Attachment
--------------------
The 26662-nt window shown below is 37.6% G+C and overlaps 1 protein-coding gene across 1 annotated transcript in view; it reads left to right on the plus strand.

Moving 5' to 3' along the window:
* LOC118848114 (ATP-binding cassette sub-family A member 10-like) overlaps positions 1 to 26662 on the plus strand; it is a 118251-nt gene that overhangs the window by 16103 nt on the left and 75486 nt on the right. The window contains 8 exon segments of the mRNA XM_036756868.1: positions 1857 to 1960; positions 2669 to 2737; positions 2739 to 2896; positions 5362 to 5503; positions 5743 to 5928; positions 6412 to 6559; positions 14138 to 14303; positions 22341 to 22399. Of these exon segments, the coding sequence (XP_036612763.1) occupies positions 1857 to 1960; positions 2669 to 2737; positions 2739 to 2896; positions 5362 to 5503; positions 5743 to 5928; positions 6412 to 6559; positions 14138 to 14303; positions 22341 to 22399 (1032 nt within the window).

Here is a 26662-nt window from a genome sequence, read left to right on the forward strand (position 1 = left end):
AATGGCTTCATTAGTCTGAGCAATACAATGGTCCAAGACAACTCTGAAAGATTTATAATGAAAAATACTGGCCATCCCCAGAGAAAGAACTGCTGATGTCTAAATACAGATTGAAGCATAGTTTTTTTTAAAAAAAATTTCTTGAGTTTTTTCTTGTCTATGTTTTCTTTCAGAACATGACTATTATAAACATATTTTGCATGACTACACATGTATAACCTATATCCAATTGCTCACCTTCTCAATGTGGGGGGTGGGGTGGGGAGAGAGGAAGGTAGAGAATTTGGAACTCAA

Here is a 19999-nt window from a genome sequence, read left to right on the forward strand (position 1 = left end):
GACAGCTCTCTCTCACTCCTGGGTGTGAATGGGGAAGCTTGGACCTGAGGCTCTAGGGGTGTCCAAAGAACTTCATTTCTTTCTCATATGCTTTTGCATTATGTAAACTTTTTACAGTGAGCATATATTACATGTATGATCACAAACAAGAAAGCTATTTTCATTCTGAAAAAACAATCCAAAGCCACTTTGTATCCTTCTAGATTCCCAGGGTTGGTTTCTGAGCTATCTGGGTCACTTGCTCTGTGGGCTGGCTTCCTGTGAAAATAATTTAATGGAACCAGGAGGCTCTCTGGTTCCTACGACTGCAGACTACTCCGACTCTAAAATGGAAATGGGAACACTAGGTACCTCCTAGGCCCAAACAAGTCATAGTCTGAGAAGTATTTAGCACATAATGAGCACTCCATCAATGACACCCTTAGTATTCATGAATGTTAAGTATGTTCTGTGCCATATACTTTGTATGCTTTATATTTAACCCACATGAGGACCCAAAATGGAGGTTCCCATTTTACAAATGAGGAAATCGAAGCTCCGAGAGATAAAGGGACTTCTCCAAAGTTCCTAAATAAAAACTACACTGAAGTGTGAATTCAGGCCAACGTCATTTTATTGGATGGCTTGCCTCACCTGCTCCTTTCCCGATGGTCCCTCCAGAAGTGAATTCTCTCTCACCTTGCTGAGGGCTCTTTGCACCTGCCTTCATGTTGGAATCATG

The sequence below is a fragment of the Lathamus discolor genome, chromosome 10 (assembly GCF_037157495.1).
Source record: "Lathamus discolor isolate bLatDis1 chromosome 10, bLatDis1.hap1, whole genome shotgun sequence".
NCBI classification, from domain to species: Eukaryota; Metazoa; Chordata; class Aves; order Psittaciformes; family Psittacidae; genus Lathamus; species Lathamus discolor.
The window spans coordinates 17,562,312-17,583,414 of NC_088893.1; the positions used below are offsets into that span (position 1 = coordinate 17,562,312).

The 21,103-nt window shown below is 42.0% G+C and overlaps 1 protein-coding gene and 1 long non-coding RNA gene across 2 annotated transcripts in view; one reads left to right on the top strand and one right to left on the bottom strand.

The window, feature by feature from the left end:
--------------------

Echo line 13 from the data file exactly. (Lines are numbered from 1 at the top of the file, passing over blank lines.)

The window, feature by feature from the left end: